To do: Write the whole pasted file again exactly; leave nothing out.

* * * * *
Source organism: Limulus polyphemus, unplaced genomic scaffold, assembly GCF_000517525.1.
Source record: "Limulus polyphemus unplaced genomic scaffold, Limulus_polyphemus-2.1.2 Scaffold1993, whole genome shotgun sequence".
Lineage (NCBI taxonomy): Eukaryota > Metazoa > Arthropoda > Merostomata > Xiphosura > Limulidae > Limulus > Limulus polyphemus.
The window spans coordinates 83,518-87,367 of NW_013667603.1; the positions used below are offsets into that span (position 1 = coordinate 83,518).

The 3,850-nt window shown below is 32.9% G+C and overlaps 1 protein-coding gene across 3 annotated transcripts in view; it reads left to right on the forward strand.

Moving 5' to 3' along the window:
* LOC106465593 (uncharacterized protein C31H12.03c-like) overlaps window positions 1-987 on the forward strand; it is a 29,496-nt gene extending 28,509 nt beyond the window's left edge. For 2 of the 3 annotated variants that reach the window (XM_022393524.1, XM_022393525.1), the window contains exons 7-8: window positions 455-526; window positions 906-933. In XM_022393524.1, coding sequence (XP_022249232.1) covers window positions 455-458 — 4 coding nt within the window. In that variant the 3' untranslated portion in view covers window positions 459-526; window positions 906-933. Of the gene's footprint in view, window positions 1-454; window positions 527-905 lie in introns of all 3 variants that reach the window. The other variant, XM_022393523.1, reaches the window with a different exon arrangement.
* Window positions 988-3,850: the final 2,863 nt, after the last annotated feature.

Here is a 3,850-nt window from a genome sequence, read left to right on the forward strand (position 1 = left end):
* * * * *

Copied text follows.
Source organism: Limulus polyphemus, unplaced genomic scaffold, assembly GCF_000517525.1.
Source record: "Limulus polyphemus unplaced genomic scaffold, Limulus_polyphemus-2.1.2 Scaffold1993, whole genome shotgun sequence".
Lineage (NCBI taxonomy): Eukaryota > Metazoa > Arthropoda > Merostomata > Xiphosura > Limulidae > Limulus > Limulus polyphemus.
The window spans coordinates 83,518-87,367 of NW_013667603.1; the positions used below are offsets into that span (position 1 = coordinate 83,518).

The 3,850-nt window shown below is 32.9% G+C and overlaps 1 protein-coding gene across 3 annotated transcripts in view; it reads left to right on the forward strand.

Moving 5' to 3' along the window:
* LOC106465593 (uncharacterized protein C31H12.03c-like) overlaps window positions 1-987 on the forward strand; it is a 29,496-nt gene extending 28,509 nt beyond the window's left edge. For 2 of the 3 annotated variants that reach the window (XM_022393524.1, XM_022393525.1), the window contains exons 7-8: window positions 455-526; window positions 906-933. In XM_022393524.1, coding sequence (XP_022249232.1) covers window positions 455-458 — 4 coding nt within the window. In that variant the 3' untranslated portion in view covers window positions 459-526; window positions 906-933. Of the gene's footprint in view, window positions 1-454; window positions 527-905 lie in introns of all 3 variants that reach the window. The other variant, XM_022393523.1, reaches the window with a different exon arrangement.
* Window positions 988-3,850: the final 2,863 nt, after the last annotated feature.

Here is a 3,850-nt window from a genome sequence, read left to right on the forward strand (position 1 = left end):